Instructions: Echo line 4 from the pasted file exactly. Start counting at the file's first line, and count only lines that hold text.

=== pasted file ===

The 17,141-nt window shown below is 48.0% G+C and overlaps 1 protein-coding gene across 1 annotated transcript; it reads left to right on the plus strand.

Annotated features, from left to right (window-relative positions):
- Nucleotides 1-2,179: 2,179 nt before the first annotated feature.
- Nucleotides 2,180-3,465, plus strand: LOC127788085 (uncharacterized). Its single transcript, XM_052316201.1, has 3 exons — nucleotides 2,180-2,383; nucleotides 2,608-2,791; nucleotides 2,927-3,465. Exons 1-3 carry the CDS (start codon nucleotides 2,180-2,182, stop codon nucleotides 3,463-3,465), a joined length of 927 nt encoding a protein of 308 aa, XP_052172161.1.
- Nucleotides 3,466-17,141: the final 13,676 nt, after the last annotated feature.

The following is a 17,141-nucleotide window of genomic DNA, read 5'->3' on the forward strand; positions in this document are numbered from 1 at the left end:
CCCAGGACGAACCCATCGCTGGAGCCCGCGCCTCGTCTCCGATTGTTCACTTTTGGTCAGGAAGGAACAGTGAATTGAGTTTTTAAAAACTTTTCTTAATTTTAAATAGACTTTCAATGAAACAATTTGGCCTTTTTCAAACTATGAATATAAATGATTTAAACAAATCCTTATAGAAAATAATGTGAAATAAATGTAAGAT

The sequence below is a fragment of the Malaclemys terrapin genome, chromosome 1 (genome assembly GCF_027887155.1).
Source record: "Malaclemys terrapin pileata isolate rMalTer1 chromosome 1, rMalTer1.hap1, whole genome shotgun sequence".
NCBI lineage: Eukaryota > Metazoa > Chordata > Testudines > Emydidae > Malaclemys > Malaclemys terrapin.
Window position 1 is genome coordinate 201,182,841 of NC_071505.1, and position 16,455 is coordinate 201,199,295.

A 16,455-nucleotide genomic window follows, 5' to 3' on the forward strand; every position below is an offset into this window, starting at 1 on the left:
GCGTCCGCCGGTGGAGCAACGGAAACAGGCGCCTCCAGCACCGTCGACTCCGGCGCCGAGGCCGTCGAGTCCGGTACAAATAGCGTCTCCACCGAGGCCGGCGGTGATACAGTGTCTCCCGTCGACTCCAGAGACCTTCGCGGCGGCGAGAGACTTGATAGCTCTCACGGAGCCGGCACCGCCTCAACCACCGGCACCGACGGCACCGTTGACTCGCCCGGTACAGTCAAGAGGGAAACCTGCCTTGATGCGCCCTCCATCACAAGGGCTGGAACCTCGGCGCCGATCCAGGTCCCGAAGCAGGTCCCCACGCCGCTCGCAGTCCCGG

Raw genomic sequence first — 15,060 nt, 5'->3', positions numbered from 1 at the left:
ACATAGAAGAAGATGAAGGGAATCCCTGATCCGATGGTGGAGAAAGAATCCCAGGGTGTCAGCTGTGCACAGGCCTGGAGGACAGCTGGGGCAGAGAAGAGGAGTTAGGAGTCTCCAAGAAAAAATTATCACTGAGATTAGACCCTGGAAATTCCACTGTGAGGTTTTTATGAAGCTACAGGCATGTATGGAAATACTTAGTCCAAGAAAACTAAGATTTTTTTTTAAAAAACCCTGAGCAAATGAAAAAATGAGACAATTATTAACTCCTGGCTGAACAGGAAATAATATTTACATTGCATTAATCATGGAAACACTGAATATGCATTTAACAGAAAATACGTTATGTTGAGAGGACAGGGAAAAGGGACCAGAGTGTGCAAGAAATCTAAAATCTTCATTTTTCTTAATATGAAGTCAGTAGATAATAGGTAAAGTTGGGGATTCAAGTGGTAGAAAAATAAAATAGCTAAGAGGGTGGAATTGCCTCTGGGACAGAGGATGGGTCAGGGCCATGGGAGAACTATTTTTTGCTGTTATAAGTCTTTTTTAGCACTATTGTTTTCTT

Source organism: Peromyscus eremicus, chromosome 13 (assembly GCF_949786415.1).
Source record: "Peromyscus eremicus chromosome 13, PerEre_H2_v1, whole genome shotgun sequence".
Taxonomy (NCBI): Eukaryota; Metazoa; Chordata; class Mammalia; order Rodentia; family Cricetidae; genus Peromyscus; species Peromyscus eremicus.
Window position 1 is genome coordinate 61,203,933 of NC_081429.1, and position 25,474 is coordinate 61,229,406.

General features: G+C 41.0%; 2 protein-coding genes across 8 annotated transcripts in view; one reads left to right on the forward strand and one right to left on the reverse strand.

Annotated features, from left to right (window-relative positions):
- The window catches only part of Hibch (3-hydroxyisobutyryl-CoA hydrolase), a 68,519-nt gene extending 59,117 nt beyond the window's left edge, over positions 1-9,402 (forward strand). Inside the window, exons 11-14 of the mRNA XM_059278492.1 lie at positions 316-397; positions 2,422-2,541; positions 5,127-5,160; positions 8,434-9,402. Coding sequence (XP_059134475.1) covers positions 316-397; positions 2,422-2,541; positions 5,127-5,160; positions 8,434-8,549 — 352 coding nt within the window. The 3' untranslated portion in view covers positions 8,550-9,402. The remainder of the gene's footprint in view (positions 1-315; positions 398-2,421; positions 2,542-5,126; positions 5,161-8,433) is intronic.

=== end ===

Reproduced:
- Nucleotides 2,180-3,465, plus strand: LOC127788085 (uncharacterized). Its single transcript, XM_052316201.1, has 3 exons — nucleotides 2,180-2,383; nucleotides 2,608-2,791; nucleotides 2,927-3,465. Exons 1-3 carry the CDS (start codon nucleotides 2,180-2,182, stop codon nucleotides 3,463-3,465), a joined length of 927 nt encoding a protein of 308 aa, XP_052172161.1.